WordPress, WebDAV and htaccess

So I moved my WordPress install to my domain root and the WordPress specific htaccess instructions have borked my WebDAV. Fortunately a little googling and I’ve got a solution.

Since running a multisite install, my htaccess rewrites a lot. Turning off the RewriteEngine inside he WebDAV direcetory solves this issue.

<IfModule mod_rewrite.c>
RewriteEngine Off 

Thanks Tim

Bank Bail Outs – Happy Birthday TARP

Another lesson on economics from my brilliant sibling. This initially an email to a mutual friend and college classmate sent on October 3, 2012.


My good Doctor,

I was getting a little sick of the rhetoric on the bank bail outs and how this administration saved Wall Street so I decided to do a little research. First off, TARP’s enabling legislation was passed four years ago today, so happy Birthday TARP. In honor of TARP, here is a website that everyone in America should visit.


This is the website for the US Treasury and, in particular, a link to the section on the Troubled Asset Recovery Program – more commonly known as TARP. After poking around the website for a while and reading the monthly reports to Congress, a few things are obvious.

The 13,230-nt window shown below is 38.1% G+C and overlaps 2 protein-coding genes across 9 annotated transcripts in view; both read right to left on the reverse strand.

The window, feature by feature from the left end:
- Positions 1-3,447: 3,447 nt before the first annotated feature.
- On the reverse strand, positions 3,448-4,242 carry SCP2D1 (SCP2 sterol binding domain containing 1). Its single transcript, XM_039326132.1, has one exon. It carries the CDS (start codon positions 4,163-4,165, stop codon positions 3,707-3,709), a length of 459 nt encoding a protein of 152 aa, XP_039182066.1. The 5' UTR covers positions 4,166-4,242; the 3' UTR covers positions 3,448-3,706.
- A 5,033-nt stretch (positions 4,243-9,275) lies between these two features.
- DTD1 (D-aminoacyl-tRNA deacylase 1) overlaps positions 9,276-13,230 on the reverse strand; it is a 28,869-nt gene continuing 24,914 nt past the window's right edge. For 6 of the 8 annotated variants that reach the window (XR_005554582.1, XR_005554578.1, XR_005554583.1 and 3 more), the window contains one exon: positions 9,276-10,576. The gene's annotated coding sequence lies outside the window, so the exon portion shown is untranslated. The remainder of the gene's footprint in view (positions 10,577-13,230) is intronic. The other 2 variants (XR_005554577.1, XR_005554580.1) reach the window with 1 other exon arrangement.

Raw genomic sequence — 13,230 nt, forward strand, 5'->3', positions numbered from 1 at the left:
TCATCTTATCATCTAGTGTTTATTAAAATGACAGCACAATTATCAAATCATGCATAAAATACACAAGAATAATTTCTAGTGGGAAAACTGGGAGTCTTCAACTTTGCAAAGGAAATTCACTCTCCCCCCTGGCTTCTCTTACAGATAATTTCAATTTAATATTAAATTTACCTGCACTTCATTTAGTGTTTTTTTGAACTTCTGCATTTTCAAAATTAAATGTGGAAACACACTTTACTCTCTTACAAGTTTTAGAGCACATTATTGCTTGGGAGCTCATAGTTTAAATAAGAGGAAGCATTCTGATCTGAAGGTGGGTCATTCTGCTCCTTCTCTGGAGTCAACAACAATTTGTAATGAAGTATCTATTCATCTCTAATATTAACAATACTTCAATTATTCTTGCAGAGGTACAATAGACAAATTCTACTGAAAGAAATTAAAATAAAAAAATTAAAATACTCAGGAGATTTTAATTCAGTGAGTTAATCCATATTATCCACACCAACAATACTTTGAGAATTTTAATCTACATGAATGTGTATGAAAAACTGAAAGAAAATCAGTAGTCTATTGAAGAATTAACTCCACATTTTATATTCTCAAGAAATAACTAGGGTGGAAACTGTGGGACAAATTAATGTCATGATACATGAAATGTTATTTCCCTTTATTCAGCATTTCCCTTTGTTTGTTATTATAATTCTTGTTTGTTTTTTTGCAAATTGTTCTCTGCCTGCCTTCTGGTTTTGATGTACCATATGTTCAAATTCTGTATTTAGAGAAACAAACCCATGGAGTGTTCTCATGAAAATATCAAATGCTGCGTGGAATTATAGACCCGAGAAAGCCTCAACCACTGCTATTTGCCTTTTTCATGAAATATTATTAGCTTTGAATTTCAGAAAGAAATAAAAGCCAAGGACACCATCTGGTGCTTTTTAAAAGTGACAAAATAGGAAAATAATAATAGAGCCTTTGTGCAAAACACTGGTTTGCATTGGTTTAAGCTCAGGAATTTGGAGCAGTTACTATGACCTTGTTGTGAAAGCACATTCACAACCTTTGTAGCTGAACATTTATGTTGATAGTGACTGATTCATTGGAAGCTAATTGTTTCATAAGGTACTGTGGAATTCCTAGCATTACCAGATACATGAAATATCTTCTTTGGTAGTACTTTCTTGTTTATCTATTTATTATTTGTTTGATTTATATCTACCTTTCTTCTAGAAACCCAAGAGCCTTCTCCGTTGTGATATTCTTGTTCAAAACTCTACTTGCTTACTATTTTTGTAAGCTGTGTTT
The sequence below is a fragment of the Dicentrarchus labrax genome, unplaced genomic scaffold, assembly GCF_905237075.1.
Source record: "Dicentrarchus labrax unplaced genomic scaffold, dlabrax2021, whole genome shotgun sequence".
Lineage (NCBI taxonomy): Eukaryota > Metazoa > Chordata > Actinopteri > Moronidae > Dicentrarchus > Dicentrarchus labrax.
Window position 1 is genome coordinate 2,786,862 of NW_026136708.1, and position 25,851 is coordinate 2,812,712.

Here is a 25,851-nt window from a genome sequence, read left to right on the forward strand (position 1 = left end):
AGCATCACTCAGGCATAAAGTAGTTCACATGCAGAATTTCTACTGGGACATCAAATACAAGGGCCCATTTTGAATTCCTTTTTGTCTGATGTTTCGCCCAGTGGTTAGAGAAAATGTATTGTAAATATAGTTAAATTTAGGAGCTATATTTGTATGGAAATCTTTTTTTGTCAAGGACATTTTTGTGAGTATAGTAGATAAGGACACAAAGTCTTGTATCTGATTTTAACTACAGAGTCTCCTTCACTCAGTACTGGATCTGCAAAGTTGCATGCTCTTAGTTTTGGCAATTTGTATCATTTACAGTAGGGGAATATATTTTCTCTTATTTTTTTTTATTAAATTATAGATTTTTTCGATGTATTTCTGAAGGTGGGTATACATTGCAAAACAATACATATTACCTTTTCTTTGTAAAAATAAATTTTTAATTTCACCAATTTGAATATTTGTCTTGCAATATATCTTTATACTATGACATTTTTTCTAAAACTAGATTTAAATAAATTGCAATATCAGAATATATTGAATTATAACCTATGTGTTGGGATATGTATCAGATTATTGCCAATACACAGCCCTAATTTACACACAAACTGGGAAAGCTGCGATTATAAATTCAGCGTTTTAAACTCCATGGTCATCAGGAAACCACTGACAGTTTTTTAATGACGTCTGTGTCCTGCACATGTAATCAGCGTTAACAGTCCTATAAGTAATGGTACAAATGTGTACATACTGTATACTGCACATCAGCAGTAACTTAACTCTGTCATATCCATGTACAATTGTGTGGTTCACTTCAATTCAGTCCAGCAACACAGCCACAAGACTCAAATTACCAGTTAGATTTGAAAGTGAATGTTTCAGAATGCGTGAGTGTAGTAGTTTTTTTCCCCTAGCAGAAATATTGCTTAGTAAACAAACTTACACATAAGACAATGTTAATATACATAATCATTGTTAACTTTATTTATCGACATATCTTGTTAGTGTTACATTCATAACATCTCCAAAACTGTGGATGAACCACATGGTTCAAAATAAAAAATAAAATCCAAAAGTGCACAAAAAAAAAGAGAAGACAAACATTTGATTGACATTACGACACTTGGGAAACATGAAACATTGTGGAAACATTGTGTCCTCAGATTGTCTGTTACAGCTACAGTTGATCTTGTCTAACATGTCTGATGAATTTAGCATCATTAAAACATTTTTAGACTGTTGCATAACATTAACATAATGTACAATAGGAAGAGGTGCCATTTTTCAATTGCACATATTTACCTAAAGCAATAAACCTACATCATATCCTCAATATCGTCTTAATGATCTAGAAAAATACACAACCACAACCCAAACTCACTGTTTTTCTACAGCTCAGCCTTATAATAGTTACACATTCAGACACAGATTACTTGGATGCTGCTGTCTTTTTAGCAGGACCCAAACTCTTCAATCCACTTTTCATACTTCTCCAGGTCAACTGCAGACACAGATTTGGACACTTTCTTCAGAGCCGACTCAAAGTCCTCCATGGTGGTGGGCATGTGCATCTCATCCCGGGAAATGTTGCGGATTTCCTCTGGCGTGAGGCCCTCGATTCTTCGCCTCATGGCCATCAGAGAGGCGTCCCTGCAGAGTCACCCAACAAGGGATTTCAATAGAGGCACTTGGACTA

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On the Fence

My brother wrote and sent the following out to some friends via email. I’m re-posting with his permission. For the record, he’s brilliant and not overly political. This was originally sent on Sept 6, 2012.


I never do this (hit reply to all) but, in this instance, I can’t resist.

First off, the facts about the federal budget. As you can see from the attached spreadsheet (provided courtesy of the US Office of Management and Budget), federal tax receipts have averaged 17.8% of GDP from 1950 – 2011. Yes it has fluctuated from a high of 20.6% to the recent lows of 15.1% (the effect of the stimulus checks the government sent out 2008 and again in 2009), but across ALL tax regimes, the feds seem to take about 18% of GDP as their “revenue.”